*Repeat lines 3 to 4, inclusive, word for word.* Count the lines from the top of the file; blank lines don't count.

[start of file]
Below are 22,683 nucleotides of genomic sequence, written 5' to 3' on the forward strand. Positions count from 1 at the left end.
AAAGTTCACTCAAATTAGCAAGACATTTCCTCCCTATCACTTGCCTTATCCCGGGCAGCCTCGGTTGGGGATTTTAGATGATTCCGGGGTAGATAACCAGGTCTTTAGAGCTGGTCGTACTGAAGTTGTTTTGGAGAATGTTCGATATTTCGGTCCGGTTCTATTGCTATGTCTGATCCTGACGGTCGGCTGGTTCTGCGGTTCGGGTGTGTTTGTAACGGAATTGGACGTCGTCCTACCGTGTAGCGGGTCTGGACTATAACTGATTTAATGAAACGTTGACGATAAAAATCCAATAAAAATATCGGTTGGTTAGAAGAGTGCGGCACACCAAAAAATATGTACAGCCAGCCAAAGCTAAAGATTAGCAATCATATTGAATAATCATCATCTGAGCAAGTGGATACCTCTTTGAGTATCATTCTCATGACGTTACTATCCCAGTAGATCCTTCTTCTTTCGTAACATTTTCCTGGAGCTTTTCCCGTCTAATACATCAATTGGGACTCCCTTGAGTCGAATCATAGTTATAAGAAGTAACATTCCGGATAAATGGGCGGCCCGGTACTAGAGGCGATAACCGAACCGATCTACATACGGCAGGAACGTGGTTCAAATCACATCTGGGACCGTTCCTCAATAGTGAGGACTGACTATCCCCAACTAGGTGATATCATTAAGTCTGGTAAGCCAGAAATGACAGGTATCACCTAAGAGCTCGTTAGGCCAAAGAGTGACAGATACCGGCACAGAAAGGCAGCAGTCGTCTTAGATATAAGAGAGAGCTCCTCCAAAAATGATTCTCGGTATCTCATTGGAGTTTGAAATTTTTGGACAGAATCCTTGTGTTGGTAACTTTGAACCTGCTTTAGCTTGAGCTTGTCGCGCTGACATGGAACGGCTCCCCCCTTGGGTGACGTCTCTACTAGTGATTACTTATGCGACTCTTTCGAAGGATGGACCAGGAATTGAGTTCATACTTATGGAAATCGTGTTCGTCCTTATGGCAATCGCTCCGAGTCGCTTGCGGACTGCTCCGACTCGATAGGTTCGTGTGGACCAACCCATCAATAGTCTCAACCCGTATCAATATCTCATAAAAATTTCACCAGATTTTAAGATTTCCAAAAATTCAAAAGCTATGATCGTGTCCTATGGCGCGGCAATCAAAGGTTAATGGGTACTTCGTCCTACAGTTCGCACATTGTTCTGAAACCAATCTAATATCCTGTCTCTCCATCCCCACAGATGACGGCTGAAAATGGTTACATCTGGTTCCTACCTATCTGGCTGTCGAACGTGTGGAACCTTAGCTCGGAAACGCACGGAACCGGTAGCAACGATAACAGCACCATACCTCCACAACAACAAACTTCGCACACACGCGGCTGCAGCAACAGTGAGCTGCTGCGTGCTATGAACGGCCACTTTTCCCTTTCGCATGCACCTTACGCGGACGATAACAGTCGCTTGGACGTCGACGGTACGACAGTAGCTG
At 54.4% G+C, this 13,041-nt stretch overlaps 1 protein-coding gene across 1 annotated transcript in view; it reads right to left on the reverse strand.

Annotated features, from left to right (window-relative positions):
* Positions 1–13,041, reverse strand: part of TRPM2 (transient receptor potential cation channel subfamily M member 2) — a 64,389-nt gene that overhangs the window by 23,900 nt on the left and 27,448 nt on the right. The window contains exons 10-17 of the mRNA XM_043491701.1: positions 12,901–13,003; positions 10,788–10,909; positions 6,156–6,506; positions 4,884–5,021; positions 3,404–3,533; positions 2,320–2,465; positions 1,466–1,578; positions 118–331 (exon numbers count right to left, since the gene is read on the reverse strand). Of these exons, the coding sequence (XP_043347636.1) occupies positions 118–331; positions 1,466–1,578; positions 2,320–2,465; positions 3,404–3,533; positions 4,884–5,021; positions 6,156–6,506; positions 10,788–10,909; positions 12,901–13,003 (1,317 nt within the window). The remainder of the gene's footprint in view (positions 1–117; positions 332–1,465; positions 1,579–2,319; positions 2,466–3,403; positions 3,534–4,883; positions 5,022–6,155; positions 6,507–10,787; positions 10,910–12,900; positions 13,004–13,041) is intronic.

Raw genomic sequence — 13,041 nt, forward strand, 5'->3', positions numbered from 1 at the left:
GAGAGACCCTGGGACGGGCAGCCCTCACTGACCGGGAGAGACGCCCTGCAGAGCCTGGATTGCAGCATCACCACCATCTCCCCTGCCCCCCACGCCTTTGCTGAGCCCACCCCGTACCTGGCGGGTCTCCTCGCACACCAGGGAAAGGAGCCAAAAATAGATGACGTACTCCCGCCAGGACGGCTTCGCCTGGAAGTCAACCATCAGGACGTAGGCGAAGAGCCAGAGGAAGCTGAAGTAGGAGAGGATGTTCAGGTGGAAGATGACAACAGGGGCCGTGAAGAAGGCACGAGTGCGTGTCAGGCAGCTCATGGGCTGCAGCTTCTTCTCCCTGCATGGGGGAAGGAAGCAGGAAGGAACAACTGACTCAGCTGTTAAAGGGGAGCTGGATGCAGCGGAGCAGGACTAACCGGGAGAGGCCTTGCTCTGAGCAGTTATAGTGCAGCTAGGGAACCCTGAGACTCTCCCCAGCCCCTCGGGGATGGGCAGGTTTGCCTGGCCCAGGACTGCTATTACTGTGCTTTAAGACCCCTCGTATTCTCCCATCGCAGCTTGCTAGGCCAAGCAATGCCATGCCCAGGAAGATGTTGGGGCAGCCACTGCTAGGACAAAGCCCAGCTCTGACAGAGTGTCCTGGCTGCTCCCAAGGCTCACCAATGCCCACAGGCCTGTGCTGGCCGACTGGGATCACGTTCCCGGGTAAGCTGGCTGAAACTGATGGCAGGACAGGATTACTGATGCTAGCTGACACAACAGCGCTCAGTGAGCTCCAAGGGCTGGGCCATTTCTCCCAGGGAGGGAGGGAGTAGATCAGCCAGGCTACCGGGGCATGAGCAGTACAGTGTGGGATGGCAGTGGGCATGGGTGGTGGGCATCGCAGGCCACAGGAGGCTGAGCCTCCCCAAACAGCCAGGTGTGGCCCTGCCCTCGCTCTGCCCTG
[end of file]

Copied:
At 54.4% G+C, this 13,041-nt stretch overlaps 1 protein-coding gene across 1 annotated transcript in view; it reads right to left on the reverse strand.

Annotated features, from left to right (window-relative positions):